The Chichijima incident (also known as the Ogasawara incident) occurred in late 1944, when Japanese soldiers killed and consumed five American airmen on Chichi Jima, in the Bonin Islands.
Nine airmen escaped from the planes after being shot down during bombing raids on Chichi Jima, a tiny island 700 miles (1,100 km) south of Tokyo, in September 1944. Out of the nine airmen eight soldiers were captured by Japanese. George H. W. Bush(41st President of the United States from 1989 to 1993) was the only one to evade capture by the Japanese. He was picked up by the U.S. Navy after a few hours in a life raft in open water. After the war it was discovered that the captured airmen had been beaten and tortured before being executed. The airmen were beheaded on the orders of Lt Gen. Yoshio Tachiban. American authorities claimed that Japanese officers then ate parts of the bodies of four of the men.
Tachibana, alongside 11 other Japanese personnel, was tried in August 1946 in relation to the execution of U.S. Navy airmen, and the cannibalism of at least one of them, during August 1944. Because military and international law did not specifically deal with cannibalism, they were tried for murder and “prevention of honorable burial”.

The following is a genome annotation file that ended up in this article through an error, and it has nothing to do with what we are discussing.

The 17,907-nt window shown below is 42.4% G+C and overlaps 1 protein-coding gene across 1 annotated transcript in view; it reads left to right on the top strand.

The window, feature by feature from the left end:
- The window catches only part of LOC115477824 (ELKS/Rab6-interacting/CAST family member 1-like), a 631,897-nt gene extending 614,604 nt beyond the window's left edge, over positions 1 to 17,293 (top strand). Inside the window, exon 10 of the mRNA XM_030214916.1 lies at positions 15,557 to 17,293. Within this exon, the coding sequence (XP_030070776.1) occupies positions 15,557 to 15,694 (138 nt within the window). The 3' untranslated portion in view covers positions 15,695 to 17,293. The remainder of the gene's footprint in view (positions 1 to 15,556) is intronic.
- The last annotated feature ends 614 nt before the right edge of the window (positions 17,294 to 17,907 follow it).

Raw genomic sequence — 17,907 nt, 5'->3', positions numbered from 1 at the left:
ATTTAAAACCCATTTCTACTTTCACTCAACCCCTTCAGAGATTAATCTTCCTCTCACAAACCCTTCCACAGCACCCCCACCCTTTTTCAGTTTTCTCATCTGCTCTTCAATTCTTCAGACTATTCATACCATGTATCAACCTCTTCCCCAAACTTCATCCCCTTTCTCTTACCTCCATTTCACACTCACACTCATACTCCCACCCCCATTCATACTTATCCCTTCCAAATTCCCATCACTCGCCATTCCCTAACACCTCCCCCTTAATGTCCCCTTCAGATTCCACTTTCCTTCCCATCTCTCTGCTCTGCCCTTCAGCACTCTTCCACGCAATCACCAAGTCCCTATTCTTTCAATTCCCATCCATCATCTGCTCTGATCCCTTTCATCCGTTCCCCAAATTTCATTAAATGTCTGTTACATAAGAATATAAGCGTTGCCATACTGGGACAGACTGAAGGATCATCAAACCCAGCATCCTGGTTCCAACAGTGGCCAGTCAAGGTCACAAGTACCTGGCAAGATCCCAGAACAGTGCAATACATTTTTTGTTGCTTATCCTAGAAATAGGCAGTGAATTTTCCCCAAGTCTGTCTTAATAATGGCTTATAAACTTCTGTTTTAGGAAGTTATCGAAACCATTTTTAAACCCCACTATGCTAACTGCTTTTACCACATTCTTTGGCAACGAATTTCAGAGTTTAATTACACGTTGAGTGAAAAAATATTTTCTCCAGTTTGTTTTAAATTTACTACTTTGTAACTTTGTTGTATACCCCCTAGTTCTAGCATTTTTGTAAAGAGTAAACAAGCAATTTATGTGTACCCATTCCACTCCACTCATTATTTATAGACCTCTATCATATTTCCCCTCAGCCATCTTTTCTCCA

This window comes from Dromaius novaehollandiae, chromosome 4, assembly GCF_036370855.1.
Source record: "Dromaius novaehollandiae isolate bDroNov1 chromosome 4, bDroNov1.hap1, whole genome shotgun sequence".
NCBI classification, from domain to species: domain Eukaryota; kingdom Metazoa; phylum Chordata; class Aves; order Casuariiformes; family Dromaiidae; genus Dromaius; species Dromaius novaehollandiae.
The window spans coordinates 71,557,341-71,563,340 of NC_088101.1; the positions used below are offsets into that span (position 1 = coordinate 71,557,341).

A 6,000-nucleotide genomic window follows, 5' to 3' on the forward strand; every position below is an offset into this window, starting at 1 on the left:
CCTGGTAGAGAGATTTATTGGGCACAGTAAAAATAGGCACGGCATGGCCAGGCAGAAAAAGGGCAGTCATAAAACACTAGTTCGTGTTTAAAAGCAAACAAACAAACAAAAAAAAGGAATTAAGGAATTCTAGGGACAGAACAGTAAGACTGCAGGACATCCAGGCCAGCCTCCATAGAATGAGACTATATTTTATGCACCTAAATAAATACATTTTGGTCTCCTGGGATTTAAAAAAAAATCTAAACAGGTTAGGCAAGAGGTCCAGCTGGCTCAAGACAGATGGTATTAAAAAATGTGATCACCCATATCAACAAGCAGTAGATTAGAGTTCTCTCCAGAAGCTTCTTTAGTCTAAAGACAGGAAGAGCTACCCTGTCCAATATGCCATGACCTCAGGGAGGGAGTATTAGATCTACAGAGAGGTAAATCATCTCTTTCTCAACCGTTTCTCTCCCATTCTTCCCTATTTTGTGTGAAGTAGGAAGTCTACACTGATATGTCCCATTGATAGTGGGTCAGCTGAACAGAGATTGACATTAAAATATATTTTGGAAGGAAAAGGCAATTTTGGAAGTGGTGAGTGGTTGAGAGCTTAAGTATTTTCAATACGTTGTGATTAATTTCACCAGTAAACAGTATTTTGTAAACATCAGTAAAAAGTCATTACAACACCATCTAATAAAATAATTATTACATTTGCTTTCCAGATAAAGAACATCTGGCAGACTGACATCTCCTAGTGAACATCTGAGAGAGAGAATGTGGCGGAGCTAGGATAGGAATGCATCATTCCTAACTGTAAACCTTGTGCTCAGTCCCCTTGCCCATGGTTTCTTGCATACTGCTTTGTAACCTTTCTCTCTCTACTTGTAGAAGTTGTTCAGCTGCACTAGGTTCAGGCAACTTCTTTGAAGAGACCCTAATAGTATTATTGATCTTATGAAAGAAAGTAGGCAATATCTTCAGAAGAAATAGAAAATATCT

This case was investigated in 1947 in a war crimes trial, and of 30 Japanese soldiers prosecuted, five (Maj. Matoba, Gen. Tachibana, Adm. Mori, Capt. Yoshii, and Dr. Teraki) were found guilty. Tachibana was sentenced to death, and hanged. In his book Flyboys: A True Story of Courage, James Bradley details several instances of cannibalism of World War II Allied prisoners by their Japanese captors. The author claims that this included not only ritual cannibalization of the livers of freshly killed prisoners, but also the cannibalization-for-sustenance of living prisoners over the course of several days, amputating limbs only as needed to keep the meat fresh.
Source: Chichijima Incident